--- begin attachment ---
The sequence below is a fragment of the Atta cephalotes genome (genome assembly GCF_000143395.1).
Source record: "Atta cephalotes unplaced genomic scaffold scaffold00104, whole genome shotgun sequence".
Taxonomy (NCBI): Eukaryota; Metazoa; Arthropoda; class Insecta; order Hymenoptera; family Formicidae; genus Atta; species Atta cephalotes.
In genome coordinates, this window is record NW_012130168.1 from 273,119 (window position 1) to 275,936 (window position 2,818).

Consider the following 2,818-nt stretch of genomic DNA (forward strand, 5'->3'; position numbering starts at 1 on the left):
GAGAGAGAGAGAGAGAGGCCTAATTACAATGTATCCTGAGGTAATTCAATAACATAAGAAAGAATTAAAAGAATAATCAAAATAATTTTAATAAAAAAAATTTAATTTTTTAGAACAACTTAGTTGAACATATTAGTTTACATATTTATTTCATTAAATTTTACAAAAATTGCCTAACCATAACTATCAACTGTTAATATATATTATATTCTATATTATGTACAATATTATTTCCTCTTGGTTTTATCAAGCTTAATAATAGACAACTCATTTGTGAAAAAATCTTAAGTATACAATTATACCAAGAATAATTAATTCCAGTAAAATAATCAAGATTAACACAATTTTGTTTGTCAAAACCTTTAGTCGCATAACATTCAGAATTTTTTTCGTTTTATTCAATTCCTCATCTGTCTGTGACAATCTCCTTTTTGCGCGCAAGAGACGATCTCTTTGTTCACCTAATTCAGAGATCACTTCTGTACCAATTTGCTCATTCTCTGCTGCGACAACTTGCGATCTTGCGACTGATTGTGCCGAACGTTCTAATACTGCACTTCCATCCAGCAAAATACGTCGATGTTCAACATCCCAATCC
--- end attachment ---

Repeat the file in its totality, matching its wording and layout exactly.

The sequence below is a fragment of the Atta cephalotes genome (genome assembly GCF_000143395.1).
Source record: "Atta cephalotes unplaced genomic scaffold scaffold00104, whole genome shotgun sequence".
Taxonomy (NCBI): Eukaryota; Metazoa; Arthropoda; class Insecta; order Hymenoptera; family Formicidae; genus Atta; species Atta cephalotes.
In genome coordinates, this window is record NW_012130168.1 from 273,119 (window position 1) to 275,936 (window position 2,818).

Consider the following 2,818-nt stretch of genomic DNA (forward strand, 5'->3'; position numbering starts at 1 on the left):
GAGAGAGAGAGAGAGAGGCCTAATTACAATGTATCCTGAGGTAATTCAATAACATAAGAAAGAATTAAAAGAATAATCAAAATAATTTTAATAAAAAAAATTTAATTTTTTAGAACAACTTAGTTGAACATATTAGTTTACATATTTATTTCATTAAATTTTACAAAAATTGCCTAACCATAACTATCAACTGTTAATATATATTATATTCTATATTATGTACAATATTATTTCCTCTTGGTTTTATCAAGCTTAATAATAGACAACTCATTTGTGAAAAAATCTTAAGTATACAATTATACCAAGAATAATTAATTCCAGTAAAATAATCAAGATTAACACAATTTTGTTTGTCAAAACCTTTAGTCGCATAACATTCAGAATTTTTTTCGTTTTATTCAATTCCTCATCTGTCTGTGACAATCTCCTTTTTGCGCGCAAGAGACGATCTCTTTGTTCACCTAATTCAGAGATCACTTCTGTACCAATTTGCTCATTCTCTGCTGCGACAACTTGCGATCTTGCGACTGATTGTGCCGAACGTTCTAATACTGCACTTCCATCCAGCAAAATACGTCGATGTTCAACATCCCAATCC